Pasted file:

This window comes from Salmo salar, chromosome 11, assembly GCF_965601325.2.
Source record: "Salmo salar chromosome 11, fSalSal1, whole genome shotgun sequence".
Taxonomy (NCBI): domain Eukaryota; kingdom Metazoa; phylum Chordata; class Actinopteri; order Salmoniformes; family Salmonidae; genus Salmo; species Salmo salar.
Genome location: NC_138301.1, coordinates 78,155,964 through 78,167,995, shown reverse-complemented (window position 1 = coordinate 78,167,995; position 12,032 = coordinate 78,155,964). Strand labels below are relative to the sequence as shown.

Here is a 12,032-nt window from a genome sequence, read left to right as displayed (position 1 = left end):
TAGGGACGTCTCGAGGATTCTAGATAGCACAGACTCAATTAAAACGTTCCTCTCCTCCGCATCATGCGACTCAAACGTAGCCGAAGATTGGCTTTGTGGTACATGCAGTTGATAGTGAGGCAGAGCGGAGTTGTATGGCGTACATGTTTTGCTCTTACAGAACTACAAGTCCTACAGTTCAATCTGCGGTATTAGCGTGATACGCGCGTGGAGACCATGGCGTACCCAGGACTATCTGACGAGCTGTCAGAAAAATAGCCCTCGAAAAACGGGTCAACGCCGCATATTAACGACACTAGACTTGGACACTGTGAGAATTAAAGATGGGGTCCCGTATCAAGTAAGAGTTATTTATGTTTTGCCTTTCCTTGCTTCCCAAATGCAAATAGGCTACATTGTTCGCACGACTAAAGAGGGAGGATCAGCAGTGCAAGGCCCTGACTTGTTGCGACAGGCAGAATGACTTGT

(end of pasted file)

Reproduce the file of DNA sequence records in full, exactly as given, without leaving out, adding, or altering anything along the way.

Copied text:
This window comes from Salmo salar, chromosome 11, assembly GCF_965601325.2.
Source record: "Salmo salar chromosome 11, fSalSal1, whole genome shotgun sequence".
Taxonomy (NCBI): domain Eukaryota; kingdom Metazoa; phylum Chordata; class Actinopteri; order Salmoniformes; family Salmonidae; genus Salmo; species Salmo salar.
Genome location: NC_138301.1, coordinates 78,155,964 through 78,167,995, shown reverse-complemented (window position 1 = coordinate 78,167,995; position 12,032 = coordinate 78,155,964). Strand labels below are relative to the sequence as shown.

Here is a 12,032-nt window from a genome sequence, read left to right as displayed (position 1 = left end):
TAGGGACGTCTCGAGGATTCTAGATAGCACAGACTCAATTAAAACGTTCCTCTCCTCCGCATCATGCGACTCAAACGTAGCCGAAGATTGGCTTTGTGGTACATGCAGTTGATAGTGAGGCAGAGCGGAGTTGTATGGCGTACATGTTTTGCTCTTACAGAACTACAAGTCCTACAGTTCAATCTGCGGTATTAGCGTGATACGCGCGTGGAGACCATGGCGTACCCAGGACTATCTGACGAGCTGTCAGAAAAATAGCCCTCGAAAAACGGGTCAACGCCGCATATTAACGACACTAGACTTGGACACTGTGAGAATTAAAGATGGGGTCCCGTATCAAGTAAGAGTTATTTATGTTTTGCCTTTCCTTGCTTCCCAAATGCAAATAGGCTACATTGTTCGCACGACTAAAGAGGGAGGATCAGCAGTGCAAGGCCCTGACTTGTTGCGACAGGCAGAATGACTTGT